If there’s one thing that connects us to a lot of our road dawg peers, it’s that we don’t fit neatly into a particular genre. In this playlist, we’ve compiled some of our favorite tunes from bands we’ve met and played shows with along the way, spotlighting roots musicians with a heavy punk influence. The combination of punk and other variations of rock ‘n’ roll mixed with blues, folk, string band, bluegrass, and country make for an exciting and energetic reimagining of traditional music. Their spirit, musicality, rhythms, and lyrical themes deliver in a way that can only be achieved by artists who have lived those stories, and whose passions lie at the intersection of outsider music cultures. — The Hooten Hallers
Possessed by Paul James – “Four Men From the Row”
Possessed By Paul James is the stage name of Texas folk musician Konrad Wert, who injects his performances with frenetic, intense energy and raw emotion. An educational professional by trade, he never misses an opportunity to teach the audience something new about their own humanity.
The Tillers – “All You Fascists Bound to Lose”
A core component of both punk rock and folk/roots music is using the platform to spread messages of political reform. This anti-fascist anthem from ‘original punk’ and revolutionary folk singer Woody Guthrie is done here with raw energy and emotion that is inextricably tied to a world where this struggle is more relevant than ever — almost 80 years later.
The .357 String Band – “Down on a Bender”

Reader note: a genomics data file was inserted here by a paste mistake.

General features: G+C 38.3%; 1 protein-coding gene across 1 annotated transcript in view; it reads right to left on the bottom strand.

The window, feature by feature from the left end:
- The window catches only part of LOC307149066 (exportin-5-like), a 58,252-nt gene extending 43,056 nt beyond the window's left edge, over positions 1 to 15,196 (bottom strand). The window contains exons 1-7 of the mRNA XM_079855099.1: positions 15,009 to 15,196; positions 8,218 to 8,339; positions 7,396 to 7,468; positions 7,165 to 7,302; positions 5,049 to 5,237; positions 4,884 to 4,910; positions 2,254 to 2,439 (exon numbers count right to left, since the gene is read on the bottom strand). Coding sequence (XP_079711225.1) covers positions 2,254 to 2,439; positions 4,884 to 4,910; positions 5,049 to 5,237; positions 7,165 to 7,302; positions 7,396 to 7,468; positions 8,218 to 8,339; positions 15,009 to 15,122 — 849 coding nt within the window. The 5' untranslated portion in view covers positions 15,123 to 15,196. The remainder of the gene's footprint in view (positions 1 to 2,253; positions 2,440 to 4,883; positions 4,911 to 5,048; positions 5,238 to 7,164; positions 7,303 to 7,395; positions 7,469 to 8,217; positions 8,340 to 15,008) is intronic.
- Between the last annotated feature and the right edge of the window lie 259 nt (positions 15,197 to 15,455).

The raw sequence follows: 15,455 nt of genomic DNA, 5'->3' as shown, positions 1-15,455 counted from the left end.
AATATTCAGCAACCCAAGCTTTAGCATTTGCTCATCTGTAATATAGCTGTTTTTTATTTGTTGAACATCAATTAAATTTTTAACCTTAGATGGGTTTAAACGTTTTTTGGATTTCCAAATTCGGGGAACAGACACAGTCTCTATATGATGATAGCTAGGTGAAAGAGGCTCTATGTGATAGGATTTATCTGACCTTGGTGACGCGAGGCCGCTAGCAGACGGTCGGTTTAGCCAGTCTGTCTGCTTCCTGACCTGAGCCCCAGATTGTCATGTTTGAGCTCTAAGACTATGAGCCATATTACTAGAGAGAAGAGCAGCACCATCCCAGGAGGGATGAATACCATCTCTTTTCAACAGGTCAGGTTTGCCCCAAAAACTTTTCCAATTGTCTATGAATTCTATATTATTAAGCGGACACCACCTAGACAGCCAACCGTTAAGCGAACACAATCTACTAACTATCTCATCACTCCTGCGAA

Northern notables The .357 String Band featured the instrumentation of a traditional bluegrass band and played a big part in inspiring a generation of young punks to pick up the banjo and start pluckin’. The Hooten Hallers first shared the stage with .357 way back in 2008 and continue to do so with projects formed afterward by some of the band’s original members.
Carrie Nation & The Speakeasy – “Rümpeltum”
A true musical collider, Carrie Nation & The Speakeasy combine elements of bluegrass, jazz, punk and metal. Their songs often feature heavy vocals, drums, and a horn section alongside traditional stringed instruments. “Rümpeltum” is the name of a punk squat and performance space in St Gallen, Switzerland, where this band, ourselves, and many others have played over the years.
Left Lane Cruiser – “Ol’ Fashioned”
Left Lane Cruiser has been a huge influence on The Hooten Hallers ever since Andy and John first saw them play nearly 15 years ago. The effortless combination of traditional blues guitar picking with sludgy, raw metal riffs and powerful drumming make this band an absolute force of nature. Seeing this band live continues to be just as jaw-droppingly inspiring today as it was the first time.
The Goddamn Gallows – “7 Devils”
Turning the “trash-grass” up another notch toward punk and metal, this band blends acoustic string instruments with electric guitar, drums, and an energetic and antic-laden show that has become legendary. This band truly embraces the wild and strange, and we’ve gotten to cross paths in some truly wild and strange places around the world over the years.